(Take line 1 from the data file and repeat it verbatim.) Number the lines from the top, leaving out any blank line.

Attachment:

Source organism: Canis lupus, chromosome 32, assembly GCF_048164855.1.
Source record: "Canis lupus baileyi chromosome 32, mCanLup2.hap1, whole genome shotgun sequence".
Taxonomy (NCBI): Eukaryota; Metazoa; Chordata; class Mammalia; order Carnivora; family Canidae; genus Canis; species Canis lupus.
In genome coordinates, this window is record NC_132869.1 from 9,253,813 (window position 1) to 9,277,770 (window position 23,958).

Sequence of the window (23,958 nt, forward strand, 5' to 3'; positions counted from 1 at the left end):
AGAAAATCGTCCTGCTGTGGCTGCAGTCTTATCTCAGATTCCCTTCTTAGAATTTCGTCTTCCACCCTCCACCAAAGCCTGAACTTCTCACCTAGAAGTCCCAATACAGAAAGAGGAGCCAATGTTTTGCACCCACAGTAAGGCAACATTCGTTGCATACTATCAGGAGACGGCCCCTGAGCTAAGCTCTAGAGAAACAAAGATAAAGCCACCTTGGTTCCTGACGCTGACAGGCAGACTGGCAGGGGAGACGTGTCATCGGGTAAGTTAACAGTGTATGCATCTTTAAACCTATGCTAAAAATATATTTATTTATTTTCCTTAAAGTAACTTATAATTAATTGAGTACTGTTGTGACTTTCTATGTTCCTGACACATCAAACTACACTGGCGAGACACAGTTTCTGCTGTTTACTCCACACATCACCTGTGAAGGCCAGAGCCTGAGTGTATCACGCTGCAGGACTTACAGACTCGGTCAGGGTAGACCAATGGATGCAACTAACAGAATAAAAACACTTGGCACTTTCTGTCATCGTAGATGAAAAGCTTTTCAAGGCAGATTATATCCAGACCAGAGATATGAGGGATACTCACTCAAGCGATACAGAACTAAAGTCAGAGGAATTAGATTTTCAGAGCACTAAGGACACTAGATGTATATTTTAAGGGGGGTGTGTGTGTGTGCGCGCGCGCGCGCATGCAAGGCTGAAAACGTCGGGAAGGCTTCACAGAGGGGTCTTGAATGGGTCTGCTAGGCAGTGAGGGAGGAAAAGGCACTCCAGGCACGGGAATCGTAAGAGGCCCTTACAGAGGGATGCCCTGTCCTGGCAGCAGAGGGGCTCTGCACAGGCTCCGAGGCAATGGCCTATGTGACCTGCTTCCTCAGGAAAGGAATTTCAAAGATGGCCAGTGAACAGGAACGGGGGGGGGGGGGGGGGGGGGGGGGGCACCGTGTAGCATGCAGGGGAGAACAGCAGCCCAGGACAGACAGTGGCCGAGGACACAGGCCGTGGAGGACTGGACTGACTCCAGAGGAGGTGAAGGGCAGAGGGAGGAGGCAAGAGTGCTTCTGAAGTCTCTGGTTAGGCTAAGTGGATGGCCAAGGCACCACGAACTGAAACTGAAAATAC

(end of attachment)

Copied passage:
Source organism: Canis lupus, chromosome 32, assembly GCF_048164855.1.